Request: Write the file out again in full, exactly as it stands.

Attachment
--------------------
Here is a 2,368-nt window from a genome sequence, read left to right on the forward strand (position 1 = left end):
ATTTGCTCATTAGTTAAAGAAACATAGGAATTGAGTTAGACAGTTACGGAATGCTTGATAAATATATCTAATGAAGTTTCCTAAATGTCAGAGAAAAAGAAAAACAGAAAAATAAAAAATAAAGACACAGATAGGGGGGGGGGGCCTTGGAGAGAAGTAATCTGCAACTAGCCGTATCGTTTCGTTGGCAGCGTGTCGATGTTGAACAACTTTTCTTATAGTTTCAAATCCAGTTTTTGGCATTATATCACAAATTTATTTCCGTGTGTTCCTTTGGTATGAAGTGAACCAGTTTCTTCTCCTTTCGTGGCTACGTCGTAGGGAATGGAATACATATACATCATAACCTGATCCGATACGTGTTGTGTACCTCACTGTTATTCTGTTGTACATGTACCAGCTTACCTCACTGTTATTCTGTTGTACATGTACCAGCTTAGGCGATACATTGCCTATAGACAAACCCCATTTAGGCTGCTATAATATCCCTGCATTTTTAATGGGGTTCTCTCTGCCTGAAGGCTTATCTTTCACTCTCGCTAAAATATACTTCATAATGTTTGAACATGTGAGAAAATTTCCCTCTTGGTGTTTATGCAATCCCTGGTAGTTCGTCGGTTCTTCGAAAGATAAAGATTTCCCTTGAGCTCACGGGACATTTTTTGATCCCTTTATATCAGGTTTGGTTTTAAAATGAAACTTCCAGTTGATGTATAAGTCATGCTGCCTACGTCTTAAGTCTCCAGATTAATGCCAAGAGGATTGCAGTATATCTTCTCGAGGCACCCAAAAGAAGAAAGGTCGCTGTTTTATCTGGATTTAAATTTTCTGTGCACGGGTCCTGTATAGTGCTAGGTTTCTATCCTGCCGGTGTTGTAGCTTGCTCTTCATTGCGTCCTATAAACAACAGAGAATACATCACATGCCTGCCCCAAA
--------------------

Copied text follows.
Here is a 2,368-nt window from a genome sequence, read left to right on the forward strand (position 1 = left end):
ATTTGCTCATTAGTTAAAGAAACATAGGAATTGAGTTAGACAGTTACGGAATGCTTGATAAATATATCTAATGAAGTTTCCTAAATGTCAGAGAAAAAGAAAAACAGAAAAATAAAAAATAAAGACACAGATAGGGGGGGGGGGCCTTGGAGAGAAGTAATCTGCAACTAGCCGTATCGTTTCGTTGGCAGCGTGTCGATGTTGAACAACTTTTCTTATAGTTTCAAATCCAGTTTTTGGCATTATATCACAAATTTATTTCCGTGTGTTCCTTTGGTATGAAGTGAACCAGTTTCTTCTCCTTTCGTGGCTACGTCGTAGGGAATGGAATACATATACATCATAACCTGATCCGATACGTGTTGTGTACCTCACTGTTATTCTGTTGTACATGTACCAGCTTACCTCACTGTTATTCTGTTGTACATGTACCAGCTTAGGCGATACATTGCCTATAGACAAACCCCATTTAGGCTGCTATAATATCCCTGCATTTTTAATGGGGTTCTCTCTGCCTGAAGGCTTATCTTTCACTCTCGCTAAAATATACTTCATAATGTTTGAACATGTGAGAAAATTTCCCTCTTGGTGTTTATGCAATCCCTGGTAGTTCGTCGGTTCTTCGAAAGATAAAGATTTCCCTTGAGCTCACGGGACATTTTTTGATCCCTTTATATCAGGTTTGGTTTTAAAATGAAACTTCCAGTTGATGTATAAGTCATGCTGCCTACGTCTTAAGTCTCCAGATTAATGCCAAGAGGATTGCAGTATATCTTCTCGAGGCACCCAAAAGAAGAAAGGTCGCTGTTTTATCTGGATTTAAATTTTCTGTGCACGGGTCCTGTATAGTGCTAGGTTTCTATCCTGCCGGTGTTGTAGCTTGCTCTTCATTGCGTCCTATAAACAACAGAGAATACATCACATGCCTGCCCCAAA